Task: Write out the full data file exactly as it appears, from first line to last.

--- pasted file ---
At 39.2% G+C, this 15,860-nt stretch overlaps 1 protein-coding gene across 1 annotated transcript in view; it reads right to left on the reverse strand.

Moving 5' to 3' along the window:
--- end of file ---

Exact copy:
At 39.2% G+C, this 15,860-nt stretch overlaps 1 protein-coding gene across 1 annotated transcript in view; it reads right to left on the reverse strand.

Moving 5' to 3' along the window: